Home Business News Income tax stats: Stealth taxes see number of top taxpayers explode

Income tax stats: Stealth taxes see number of top taxpayers explode

27th Jun 24 12:25 pm

New figures from HMRC today show the number of income tax payers is expected to have increased dramatically over the last three years across all tax bands.

The total number of income tax payers is expected to rise from 33.0 million in the 2021/22 tax year to a predicted 37.4 million in the current tax year – a 13.3% increase.

At higher tax bands, the rate of increase is even more dramatic.

  • Number of basic and savers rate taxpayers rises 6.8% versus 2021/22, to 29.9 million in 2024/25
  • Number of higher rate taxpayers rises 42.6% versus 2021/22, to 6.3 million in 2024/25
  • Number of additional rate taxpayers rises 117.1% versus 2021/22, to 1.13 million in 2024/25

The top 50% of income tax payers were liable for 90.8% of total income tax in 2021/2022, and are expected to account for 90.5% in 2024/25.

The top 1% of taxpayers were liable for 30.7% of total income tax in 2021/22. This is projected to decline to a 28.2% share in 2024/25 as the overall amount of income tax collected rises.

Nicholas Hyett, Investment Manager at Wealth Club, said, “The combination of high inflation and frozen tax bands are dragging more and more people into paying income tax.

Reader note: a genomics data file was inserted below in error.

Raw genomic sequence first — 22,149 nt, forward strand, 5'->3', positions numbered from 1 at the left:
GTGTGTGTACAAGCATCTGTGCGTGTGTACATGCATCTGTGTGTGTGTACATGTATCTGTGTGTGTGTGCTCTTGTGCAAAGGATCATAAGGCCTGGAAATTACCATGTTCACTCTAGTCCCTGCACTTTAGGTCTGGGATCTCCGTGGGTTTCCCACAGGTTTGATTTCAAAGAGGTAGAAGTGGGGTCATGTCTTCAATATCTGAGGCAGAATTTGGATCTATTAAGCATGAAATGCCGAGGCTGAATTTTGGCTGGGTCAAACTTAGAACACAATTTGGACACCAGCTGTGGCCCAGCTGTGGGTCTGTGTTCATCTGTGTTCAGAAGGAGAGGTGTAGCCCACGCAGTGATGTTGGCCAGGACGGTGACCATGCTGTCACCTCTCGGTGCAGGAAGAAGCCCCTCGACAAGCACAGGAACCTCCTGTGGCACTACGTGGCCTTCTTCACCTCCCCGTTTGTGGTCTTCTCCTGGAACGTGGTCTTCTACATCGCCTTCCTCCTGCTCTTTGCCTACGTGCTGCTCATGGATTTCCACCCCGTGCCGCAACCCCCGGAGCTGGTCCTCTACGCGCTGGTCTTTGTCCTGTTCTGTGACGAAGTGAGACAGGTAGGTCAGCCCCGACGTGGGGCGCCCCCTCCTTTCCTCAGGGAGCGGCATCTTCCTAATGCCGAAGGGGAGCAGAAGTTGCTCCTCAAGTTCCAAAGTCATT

“You can see evidence of that across the board, but it’s particularly apparent at the top of the tax curve. In particular, the number of additional rate taxpayers has more than doubled in just three years, where workers have also been hit by a cut in the threshold at which the top rate of tax kicks in.

Many people who find themselves paying a higher rate of tax are no wealthier in real terms – with pay rises simply adjusting for a period of very high inflation, albeit with some distortion from the pandemic – but the government is taking a larger slice of their take home pay.

These sorts of stealth tax rises are beloved of politicians because while there’s no headline grabbing tax rise on day one, over time they can add up to a huge increase in overall tax take. Unsurprisingly, neither of the major political parties looks likely to unfreeze the tax bands after the election. Expect the fiscal drag to continue in the years to come.

As things stand there are ways for investors to mitigate some of the tax pain. Pensions allow you to save free of income tax, and are an excellent tool regardless of which tax bracket you fall into. For those higher earners who can take on a bit more risk, Venture Capital Trusts or EIS qualifying investments might be worth considering. Investors could potentially qualify for income tax relief of 30% in return for backing UK start-ups, with scope for tax free returns thrown in as well. Bear in mind though that these are risky, long-term investments – and should only be considered if you can afford to lose the money.”

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